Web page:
Wednesday, October 5, 2011

Clean in the Front, Dirty in the Back

Companies Get New Tools for Calculating Emissions
October 3, 2011

article excerpts:
The creators of influential measures of greenhouse gas emissions plan to announce two new tools for calculate the amount of climate-warming gases released through a company’s supply chain, as well as in the use and disposal of its products. A standardized way of calculating such emissions had eluded energy experts and statisticians for several years. The tool is known as Scope 3.

The second tool is for calculating the emissions of carbon dioxide, methane and four other gases linked to climate change across a consumer product’s entire life cycle. With a toaster, for example, a company would seek to count greenhouse gases released in the mining of elements for its metal shell and the coal burned to make the electricity to power it — and even the fuel burned when the toaster is carted away.

In 2004 the World Resources Institute, a Washington-based environmental organization, and the World Business Council for Sustainable Development released a final standard for Scope 1 and Scope 2. Scope 1 covers emissions from direct operations like running a factory. Scope 2 covers emissions from energy-related, indirect sources of emissions like the coal or natural gas burned to make the electricity that powers the lights at headquarters.

In developing the new standards, the institute and the business council worked with more than 60 corporations to test the standards and solicit feedback. Dan Pettit, associate director of sustainability for Kraft Foods, said that his company learned while working with the new protocols that Scope 3 emissions — coming from activities like farming — accounted for 90 percent of the overall impact.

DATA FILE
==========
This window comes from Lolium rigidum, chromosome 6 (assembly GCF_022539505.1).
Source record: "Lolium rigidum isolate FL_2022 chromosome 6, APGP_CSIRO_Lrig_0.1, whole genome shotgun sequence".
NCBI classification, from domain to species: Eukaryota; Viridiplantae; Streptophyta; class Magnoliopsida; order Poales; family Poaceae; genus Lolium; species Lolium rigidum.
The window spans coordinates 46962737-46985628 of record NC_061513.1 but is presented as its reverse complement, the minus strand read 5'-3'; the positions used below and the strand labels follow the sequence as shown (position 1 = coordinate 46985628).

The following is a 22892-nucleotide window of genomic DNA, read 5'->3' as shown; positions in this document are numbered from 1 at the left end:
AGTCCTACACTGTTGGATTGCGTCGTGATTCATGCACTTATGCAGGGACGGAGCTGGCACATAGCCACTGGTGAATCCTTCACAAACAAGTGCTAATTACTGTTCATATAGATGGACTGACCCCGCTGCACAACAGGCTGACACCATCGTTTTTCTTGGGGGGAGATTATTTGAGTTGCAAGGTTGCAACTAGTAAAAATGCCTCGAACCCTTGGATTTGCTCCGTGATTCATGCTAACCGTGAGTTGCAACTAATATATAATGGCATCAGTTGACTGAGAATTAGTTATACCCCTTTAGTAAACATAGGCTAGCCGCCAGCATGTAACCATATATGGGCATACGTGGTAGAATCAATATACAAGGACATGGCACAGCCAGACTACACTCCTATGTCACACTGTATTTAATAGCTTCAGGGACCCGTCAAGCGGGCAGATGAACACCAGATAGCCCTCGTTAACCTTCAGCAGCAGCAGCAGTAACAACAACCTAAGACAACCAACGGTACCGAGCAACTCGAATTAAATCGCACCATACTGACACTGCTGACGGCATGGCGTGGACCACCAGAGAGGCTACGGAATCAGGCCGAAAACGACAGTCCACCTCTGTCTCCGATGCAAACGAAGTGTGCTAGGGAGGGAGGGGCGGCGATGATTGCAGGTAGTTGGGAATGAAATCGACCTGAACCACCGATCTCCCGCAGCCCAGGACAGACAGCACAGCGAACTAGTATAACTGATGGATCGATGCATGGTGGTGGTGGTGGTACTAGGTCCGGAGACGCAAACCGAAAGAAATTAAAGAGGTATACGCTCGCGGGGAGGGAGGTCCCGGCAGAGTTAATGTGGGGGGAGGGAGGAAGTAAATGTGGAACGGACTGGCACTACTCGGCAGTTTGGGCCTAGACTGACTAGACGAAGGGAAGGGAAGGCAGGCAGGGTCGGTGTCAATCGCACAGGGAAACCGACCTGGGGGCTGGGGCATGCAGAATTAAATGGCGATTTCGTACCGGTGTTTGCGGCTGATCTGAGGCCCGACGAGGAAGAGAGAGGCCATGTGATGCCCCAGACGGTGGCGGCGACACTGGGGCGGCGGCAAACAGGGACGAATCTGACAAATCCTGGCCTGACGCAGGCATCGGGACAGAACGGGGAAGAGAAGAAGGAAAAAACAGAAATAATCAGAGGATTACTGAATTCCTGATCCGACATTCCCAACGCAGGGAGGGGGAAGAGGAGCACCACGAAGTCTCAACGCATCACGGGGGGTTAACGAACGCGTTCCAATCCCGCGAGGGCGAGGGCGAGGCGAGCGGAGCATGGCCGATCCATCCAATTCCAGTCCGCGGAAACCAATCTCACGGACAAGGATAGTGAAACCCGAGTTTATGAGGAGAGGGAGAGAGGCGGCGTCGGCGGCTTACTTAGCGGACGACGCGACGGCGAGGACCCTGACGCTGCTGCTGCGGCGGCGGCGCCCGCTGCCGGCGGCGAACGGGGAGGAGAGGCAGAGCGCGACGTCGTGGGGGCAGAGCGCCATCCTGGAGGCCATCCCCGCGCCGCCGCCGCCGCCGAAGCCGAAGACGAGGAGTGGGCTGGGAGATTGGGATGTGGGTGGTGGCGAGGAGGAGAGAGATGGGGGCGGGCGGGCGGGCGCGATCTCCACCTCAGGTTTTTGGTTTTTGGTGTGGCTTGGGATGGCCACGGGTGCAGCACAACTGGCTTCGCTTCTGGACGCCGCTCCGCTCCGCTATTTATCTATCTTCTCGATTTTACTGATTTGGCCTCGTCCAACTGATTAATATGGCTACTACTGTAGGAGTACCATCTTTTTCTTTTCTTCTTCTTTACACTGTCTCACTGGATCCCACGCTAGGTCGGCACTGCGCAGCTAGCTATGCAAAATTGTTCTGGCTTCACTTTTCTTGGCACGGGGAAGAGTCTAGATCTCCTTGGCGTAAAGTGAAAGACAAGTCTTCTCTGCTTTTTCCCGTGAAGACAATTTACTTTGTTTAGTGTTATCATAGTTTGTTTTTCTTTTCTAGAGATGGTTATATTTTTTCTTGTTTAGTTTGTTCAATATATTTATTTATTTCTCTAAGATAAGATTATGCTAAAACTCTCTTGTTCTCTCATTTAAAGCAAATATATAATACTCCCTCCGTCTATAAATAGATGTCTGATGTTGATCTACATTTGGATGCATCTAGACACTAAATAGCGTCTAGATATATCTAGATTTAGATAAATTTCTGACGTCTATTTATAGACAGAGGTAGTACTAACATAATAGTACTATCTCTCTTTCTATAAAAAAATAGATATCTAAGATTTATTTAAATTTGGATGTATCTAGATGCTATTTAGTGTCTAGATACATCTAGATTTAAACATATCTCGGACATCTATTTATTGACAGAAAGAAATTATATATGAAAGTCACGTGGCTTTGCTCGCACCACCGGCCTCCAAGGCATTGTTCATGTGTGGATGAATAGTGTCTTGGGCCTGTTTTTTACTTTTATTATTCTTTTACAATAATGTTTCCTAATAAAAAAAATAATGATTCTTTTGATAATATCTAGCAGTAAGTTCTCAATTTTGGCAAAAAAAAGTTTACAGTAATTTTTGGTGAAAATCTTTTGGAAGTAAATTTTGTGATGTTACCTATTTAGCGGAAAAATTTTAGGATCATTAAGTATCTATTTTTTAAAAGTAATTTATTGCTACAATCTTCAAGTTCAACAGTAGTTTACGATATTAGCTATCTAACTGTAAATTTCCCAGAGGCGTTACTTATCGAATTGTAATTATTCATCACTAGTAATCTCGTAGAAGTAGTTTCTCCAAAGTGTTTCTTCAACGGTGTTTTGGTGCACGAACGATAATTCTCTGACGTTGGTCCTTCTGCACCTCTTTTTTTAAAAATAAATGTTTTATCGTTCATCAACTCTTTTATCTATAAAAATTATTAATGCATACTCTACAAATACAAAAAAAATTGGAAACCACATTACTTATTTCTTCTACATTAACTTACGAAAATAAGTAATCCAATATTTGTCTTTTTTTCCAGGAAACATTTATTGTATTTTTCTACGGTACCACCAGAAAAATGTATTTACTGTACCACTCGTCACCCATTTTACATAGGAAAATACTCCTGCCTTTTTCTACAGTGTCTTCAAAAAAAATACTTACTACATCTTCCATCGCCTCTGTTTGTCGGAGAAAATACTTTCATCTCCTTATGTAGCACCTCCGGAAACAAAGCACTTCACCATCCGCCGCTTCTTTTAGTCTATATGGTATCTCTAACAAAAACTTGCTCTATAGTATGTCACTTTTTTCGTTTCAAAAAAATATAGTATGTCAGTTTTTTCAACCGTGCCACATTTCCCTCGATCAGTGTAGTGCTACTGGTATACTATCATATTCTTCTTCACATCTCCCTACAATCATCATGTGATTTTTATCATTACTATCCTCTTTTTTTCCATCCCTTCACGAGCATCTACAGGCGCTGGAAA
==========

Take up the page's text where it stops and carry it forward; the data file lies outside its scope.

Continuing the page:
The company is now trying to work with a few high-emission areas for reductions, such as helping cocoa producers in Ghana increase crop yields while minimizing use of carbon-intensive fertilizer, he said.

Kraft has a financial incentive to make progress on that front, Mr. Pettit said. “Think of carbon as waste — somewhere there is inefficiency.”


Make sure you know how this works: Corporations are clean in the front, dirty in the back.

In order to appease stakeholders and potential customers, private industry now realizes their responsibility to the environment. However, on the back end, they continue to manipulate and exploit global government regardless of either environmental or social impact.

Our system of governance has become too complex for the intelligence of its population (but not for private industry as a collective). One can easily compare carbon ratings when buying a sofa. Comparing political candidates and their policies is another matter, and one which fails to support the far-reaching goals of such an environmental standard as mentioned above.

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